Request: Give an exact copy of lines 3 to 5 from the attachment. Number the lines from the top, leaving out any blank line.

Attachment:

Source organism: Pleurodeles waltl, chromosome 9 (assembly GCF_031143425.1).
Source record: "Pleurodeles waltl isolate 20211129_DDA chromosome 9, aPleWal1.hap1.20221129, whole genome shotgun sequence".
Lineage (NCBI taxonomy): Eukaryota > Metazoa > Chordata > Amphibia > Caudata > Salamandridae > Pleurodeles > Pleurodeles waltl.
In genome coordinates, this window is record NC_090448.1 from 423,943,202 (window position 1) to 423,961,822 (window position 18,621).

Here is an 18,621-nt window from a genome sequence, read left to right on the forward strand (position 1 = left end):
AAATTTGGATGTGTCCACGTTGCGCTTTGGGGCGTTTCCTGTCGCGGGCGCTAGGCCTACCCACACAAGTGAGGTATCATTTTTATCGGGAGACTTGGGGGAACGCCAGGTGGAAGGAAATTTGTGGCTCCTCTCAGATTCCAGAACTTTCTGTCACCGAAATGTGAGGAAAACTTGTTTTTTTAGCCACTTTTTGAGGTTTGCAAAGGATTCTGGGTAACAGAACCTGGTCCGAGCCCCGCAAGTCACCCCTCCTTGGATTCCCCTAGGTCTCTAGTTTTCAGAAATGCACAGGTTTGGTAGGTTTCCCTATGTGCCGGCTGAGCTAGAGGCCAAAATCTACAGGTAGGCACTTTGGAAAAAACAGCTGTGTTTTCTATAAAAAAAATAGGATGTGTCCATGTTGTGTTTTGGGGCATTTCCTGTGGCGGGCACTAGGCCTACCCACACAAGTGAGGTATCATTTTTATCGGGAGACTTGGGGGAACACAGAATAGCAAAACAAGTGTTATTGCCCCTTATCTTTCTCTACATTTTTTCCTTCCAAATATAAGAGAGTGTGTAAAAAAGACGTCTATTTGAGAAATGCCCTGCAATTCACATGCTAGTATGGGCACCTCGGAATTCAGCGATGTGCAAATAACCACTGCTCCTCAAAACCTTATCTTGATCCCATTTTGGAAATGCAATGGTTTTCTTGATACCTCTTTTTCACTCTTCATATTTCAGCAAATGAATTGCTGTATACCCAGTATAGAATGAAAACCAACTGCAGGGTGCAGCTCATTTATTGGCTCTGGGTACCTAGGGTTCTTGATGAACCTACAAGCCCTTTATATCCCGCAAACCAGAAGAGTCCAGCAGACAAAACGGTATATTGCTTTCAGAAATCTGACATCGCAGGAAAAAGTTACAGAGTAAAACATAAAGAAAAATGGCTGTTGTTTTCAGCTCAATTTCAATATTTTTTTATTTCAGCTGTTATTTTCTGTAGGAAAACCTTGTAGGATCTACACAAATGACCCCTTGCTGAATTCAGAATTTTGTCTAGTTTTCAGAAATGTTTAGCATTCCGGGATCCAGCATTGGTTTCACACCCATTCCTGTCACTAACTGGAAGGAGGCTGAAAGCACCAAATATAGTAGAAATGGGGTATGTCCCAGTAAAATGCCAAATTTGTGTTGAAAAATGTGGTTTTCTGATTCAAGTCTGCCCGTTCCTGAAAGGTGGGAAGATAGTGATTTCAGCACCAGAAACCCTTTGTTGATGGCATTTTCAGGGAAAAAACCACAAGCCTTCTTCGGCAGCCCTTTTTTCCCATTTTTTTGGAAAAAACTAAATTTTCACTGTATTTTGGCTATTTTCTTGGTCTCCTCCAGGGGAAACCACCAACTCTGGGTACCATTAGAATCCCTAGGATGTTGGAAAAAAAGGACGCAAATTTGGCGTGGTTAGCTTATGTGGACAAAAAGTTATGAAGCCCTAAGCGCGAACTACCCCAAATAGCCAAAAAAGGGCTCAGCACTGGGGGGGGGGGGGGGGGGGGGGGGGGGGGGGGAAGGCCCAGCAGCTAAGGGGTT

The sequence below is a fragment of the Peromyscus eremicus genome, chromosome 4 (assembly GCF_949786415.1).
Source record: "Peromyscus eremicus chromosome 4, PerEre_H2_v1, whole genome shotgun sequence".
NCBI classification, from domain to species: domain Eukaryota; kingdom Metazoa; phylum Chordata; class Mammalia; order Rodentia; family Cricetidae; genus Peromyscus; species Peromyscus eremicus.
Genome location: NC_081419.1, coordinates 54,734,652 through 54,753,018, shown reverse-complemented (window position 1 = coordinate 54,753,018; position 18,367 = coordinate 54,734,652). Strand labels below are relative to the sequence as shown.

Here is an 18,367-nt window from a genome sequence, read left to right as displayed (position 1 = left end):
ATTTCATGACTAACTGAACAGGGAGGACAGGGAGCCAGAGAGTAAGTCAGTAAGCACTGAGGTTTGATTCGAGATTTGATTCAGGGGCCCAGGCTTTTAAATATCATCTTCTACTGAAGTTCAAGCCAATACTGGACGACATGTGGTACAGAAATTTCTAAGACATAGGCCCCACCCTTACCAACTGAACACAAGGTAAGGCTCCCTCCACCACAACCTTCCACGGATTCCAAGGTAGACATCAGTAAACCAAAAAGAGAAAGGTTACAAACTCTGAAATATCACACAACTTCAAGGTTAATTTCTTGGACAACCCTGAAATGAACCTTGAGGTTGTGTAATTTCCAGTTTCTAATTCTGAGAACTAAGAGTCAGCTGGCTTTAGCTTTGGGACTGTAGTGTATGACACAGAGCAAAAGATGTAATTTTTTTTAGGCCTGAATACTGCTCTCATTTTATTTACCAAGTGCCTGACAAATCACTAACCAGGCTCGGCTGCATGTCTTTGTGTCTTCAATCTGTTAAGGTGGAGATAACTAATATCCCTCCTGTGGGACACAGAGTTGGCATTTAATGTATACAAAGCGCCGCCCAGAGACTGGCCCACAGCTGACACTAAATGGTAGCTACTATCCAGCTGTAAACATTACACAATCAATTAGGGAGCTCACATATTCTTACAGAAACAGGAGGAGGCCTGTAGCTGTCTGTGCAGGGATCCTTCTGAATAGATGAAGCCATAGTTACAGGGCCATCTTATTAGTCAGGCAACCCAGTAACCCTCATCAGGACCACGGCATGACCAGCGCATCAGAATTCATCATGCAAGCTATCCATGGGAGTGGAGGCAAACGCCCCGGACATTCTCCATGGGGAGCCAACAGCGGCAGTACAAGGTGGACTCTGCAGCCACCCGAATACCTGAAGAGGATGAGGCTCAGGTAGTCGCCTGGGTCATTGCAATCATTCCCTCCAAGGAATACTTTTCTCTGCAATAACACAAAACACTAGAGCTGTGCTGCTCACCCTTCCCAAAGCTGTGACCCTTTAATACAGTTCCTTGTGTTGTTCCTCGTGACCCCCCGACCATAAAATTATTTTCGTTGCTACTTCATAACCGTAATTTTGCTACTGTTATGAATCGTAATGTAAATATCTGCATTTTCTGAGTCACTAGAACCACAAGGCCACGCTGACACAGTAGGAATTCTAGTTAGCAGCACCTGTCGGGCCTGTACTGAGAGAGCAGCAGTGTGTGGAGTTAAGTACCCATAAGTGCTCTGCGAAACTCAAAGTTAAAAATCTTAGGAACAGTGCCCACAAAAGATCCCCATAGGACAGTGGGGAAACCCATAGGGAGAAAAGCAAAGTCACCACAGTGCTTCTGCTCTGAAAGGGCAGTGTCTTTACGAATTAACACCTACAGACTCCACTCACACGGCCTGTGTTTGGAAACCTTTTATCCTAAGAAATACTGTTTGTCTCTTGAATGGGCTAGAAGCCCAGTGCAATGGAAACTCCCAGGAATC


Lineage (NCBI taxonomy): Eukaryota > Metazoa > Chordata > Amphibia > Caudata > Salamandridae > Pleurodeles > Pleurodeles waltl.
In genome coordinates, this window is record NC_090448.1 from 423,943,202 (window position 1) to 423,961,822 (window position 18,621).

Here is an 18,621-nt window from a genome sequence, read left to right on the forward strand (position 1 = left end):